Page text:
Over the course of five seasons, Haven stars Emily Rose and Lucas Bryant amassed a loyal following for their starring roles as Audrey (plus multiple other characters) and Nathan. The pair’s romance was at the heart of the show, on a backdrop of small-town folks struggling with the manifestation of various abilities and powers known as “Troubles”.
The spark between Nathan and Audrey as well as the beginnings of unravelling of the mystery surrounding Audrey’s origins is catalysed by the realisation that Nathan can feel Audrey despite his Trouble of not being able to feel touch. Such an ability begs the question of whether or not the writing and characterisation was intended to address toxic masculinity that devalues things like deeper emotionality and feelings in “real men”. The possibility of this line of analysis was new to Bryant.
“In some ways, the inability to feel was kind of badass but the thing about Nathan that we always talked about from the beginning was that even though he couldn’t feel anything [physically], he felt more [emotionally] than anyone else.”
Rose chimed in with her own interpretation of Nathan’s characterisation. “Somebody that loses one sense, like if they can’t smell, all the other senses are so much more heightened because they are compensating for that one thing.”
Rose bore the significant responsibility of portraying multiple different characters. Given the sci-fi elements of the show’s mythology and the re-birthing elements involved in the appearance of each new character, some may wonder about whether the show was hinting at the multi-facetedness a single person can possess. But Rose is clear in expressing that she always approached them as completely separate beings.
“I remember getting into tussles with producers and other people and being like, ‘I’m not just gonna put on a wig and be like, just me. I’m creating a different character. I’m an actor. This is a person in a different reality in a different time who speaks differently, who hears things differently, who dresses differently.’”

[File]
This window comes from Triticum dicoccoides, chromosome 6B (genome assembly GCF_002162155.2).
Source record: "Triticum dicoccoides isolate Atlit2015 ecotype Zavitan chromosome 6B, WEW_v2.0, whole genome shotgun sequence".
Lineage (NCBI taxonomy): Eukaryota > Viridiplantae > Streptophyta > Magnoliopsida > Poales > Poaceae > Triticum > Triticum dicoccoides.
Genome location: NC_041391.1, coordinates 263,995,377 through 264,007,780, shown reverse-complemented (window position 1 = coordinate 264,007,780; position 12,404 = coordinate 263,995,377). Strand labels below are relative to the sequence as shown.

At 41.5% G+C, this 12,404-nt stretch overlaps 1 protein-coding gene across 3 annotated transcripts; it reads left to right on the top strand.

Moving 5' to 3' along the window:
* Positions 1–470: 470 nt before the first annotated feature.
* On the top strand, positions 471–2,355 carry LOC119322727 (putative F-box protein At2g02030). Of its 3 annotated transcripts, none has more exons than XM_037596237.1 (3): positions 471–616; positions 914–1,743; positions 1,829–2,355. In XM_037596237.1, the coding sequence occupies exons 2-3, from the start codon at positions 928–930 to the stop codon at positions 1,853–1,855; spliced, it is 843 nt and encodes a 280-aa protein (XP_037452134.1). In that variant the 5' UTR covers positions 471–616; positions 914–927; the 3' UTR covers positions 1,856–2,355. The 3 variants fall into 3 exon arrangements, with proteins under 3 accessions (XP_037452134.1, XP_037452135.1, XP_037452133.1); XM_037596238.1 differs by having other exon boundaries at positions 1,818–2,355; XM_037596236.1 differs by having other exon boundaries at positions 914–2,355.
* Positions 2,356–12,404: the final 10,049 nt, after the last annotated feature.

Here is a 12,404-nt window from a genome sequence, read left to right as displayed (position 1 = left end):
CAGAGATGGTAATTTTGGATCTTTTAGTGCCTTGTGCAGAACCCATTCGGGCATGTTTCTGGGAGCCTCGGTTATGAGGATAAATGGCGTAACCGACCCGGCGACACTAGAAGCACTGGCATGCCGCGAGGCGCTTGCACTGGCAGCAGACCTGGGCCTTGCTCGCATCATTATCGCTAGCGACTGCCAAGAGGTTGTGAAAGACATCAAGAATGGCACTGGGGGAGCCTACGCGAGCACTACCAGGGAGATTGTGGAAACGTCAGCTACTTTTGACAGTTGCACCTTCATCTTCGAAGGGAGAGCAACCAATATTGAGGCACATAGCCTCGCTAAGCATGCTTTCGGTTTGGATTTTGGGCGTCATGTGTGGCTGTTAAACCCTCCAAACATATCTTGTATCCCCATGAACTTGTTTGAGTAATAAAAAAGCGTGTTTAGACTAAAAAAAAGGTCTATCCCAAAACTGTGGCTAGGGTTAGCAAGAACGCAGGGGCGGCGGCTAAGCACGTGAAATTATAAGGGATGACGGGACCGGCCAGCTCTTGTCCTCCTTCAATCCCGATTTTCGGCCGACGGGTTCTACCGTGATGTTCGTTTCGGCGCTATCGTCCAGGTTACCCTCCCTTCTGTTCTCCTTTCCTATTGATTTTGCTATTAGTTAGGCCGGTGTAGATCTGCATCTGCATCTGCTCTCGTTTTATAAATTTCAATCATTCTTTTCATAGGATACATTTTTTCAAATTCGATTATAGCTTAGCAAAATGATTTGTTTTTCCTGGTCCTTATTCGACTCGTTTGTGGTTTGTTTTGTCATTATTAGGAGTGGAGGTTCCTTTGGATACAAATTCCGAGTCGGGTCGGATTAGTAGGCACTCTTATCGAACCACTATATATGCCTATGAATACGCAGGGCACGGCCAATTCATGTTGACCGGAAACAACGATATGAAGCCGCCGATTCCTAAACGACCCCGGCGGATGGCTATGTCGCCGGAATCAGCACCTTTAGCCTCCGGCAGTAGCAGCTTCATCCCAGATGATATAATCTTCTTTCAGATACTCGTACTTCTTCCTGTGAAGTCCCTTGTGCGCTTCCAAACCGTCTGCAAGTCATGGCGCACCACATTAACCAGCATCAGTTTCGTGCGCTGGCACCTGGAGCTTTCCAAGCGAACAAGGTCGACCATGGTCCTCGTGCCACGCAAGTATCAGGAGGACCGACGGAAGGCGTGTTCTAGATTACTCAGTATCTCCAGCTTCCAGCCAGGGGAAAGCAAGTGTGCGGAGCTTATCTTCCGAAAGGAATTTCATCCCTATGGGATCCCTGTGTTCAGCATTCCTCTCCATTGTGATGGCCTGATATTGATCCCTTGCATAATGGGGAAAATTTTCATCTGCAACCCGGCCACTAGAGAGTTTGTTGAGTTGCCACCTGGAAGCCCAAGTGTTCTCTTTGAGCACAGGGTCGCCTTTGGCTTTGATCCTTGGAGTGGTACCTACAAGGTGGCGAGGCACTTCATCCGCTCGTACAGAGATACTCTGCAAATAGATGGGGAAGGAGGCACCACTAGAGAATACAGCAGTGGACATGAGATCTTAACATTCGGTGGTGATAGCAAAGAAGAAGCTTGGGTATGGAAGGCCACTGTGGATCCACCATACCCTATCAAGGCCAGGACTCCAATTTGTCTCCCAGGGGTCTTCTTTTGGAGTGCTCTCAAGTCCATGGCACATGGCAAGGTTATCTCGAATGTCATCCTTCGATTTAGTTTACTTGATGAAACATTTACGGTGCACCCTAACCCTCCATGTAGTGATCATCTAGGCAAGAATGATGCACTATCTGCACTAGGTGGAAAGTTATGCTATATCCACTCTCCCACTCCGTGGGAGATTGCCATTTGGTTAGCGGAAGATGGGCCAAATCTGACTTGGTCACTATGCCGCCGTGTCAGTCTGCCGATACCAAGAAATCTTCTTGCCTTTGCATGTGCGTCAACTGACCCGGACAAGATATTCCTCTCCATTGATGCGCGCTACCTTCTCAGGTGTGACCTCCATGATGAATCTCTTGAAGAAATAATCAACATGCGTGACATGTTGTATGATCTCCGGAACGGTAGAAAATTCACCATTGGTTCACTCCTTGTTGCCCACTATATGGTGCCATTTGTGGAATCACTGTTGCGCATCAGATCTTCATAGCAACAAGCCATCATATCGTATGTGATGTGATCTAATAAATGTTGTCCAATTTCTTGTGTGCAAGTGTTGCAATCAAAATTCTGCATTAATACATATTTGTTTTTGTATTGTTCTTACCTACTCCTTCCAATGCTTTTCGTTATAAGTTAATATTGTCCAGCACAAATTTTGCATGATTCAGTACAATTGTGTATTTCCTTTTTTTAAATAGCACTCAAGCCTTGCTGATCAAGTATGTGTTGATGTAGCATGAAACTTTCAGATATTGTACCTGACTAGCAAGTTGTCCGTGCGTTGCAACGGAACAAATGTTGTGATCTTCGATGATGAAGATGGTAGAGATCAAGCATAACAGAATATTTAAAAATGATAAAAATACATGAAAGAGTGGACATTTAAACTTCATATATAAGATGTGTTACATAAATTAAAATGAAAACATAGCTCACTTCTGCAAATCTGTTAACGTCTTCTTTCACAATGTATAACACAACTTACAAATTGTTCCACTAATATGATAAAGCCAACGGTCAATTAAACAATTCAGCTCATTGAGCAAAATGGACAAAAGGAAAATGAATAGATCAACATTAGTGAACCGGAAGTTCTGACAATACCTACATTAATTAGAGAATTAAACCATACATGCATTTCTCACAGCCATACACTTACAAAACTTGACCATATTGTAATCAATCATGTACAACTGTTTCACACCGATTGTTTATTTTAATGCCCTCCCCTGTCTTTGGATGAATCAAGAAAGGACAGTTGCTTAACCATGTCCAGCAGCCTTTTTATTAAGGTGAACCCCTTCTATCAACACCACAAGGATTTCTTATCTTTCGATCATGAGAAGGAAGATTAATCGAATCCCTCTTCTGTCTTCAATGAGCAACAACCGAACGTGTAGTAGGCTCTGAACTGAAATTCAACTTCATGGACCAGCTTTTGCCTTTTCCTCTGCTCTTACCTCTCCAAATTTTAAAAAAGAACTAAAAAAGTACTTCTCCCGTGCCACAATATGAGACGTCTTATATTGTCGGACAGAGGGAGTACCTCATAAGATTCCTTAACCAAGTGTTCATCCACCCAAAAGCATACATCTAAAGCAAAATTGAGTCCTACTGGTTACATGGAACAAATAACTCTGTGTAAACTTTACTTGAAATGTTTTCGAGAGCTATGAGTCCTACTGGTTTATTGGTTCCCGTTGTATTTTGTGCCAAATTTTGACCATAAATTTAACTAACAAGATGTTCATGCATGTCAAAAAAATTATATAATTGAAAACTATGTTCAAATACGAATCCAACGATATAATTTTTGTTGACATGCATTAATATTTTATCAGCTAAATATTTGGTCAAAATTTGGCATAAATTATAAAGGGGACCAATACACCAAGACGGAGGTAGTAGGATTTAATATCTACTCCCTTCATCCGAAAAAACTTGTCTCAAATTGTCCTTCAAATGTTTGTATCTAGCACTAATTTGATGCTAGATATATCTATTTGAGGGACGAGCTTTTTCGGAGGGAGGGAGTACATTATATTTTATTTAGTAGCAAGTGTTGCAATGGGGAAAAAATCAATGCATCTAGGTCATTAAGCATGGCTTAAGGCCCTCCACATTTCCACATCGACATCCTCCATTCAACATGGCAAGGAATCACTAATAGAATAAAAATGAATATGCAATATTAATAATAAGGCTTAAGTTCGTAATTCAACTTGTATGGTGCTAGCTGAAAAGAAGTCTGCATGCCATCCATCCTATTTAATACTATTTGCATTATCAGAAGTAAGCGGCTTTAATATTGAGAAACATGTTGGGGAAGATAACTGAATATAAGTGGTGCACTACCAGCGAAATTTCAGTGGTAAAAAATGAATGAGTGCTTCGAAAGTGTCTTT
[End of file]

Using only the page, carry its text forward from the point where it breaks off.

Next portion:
Some may find playing an extensive set of characters on a single show draining, something Rose herself even jokes about. “I feel a little bit spent. I always feel like, ‘They took every character I had. I can’t do any more!’ Sometimes on my bad days I feel that way.” But she remains open to playing more genre-material or otherwise in the future. “Every time I get a script, it’s so exciting to read and be like, ‘Who is this character? What are they like?’ For me, I’m just hungry to be an actor and tell stories.”
Bryant is grateful for the opportunity to have played on a show with such a multi-faceted plot. “I’ve just sort of realised, doing these interviews and talking about the show more, we were stupidly spoiled in many ways. Rarely do you get the chance to play so many versions of yourself or, like an alternate reality, or time travel. It was a real gift for an actor in many ways to get to approach the show from all sorts of different angles that is a rare thing.”
With so many film and television series constantly being rebooted or revisited, there is a lingering question as to whether or not Haven could follow suit and be brought back for more in the future. Such an adaptation would do well to bring back the stars, not only for the benefit of the fans but to maintain the integrity of the story. When asked, both Rose and Bryant are receptive and eager to do so.
“The setting is so timeless and it’s always been sort of vintage, old-school feeling so we could come back when we’re eighty,” says Rose.